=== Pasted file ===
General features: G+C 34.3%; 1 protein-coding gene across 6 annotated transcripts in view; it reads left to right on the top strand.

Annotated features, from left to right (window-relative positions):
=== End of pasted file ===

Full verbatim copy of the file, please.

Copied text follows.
General features: G+C 34.3%; 1 protein-coding gene across 6 annotated transcripts in view; it reads left to right on the top strand.

Annotated features, from left to right (window-relative positions):